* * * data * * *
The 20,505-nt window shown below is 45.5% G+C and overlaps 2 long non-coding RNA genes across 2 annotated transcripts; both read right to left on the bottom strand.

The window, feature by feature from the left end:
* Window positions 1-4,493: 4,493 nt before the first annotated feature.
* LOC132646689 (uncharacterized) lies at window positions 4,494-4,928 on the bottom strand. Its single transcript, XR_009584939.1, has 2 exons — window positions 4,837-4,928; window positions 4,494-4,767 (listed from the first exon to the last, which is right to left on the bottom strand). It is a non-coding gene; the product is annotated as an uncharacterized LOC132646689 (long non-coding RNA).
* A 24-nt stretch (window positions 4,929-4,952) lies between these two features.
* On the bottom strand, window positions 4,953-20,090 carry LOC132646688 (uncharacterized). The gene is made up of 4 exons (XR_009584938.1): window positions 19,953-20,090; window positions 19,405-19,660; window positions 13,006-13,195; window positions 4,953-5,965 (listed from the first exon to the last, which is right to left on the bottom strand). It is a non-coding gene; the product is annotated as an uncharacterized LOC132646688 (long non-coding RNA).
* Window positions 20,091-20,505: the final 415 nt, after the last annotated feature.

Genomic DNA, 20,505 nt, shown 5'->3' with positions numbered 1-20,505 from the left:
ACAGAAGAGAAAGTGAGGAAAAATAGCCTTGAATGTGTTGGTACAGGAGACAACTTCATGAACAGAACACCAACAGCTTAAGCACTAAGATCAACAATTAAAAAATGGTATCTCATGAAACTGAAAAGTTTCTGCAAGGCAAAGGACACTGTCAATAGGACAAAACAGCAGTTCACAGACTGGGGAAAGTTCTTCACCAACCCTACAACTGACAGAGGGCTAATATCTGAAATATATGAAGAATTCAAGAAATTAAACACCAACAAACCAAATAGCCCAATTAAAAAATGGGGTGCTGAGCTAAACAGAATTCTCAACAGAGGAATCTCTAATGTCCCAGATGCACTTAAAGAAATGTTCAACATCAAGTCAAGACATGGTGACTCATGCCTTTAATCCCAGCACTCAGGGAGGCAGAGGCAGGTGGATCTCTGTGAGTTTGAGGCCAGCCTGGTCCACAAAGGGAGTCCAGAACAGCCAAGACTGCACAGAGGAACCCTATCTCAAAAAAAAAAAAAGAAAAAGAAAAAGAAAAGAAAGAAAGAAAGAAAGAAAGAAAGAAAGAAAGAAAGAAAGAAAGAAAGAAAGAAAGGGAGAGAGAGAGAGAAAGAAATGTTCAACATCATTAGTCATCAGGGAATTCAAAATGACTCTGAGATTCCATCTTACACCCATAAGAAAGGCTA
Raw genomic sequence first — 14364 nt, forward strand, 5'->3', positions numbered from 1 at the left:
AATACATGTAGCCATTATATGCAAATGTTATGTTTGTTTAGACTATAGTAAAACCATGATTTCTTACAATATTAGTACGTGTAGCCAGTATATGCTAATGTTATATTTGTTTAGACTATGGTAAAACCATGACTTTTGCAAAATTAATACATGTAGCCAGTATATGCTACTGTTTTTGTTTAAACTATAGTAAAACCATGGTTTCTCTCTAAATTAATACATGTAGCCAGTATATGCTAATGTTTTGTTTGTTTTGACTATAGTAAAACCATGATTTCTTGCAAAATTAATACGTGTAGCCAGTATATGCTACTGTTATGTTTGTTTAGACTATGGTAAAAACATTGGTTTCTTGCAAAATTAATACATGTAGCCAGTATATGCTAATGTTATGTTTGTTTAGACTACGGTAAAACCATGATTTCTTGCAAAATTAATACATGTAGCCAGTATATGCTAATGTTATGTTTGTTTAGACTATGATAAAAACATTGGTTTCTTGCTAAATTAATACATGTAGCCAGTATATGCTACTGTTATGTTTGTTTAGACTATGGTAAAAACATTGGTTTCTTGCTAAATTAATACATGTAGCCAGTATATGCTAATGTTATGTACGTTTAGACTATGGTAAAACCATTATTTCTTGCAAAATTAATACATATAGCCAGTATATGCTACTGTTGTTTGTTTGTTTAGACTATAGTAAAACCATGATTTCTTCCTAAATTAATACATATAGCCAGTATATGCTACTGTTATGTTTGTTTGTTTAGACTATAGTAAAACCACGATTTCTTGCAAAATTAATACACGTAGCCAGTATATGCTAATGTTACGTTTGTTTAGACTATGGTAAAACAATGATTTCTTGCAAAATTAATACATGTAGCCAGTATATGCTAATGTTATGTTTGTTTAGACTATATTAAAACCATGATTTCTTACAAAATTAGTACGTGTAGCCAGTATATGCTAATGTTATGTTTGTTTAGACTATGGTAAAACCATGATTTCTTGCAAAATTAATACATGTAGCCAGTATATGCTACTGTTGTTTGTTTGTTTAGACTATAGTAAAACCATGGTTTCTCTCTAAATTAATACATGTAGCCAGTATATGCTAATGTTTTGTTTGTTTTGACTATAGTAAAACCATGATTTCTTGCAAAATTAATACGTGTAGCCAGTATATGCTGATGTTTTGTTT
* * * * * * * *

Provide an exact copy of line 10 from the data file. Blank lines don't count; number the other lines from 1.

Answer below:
Raw genomic sequence first — 14364 nt, forward strand, 5'->3', positions numbered from 1 at the left: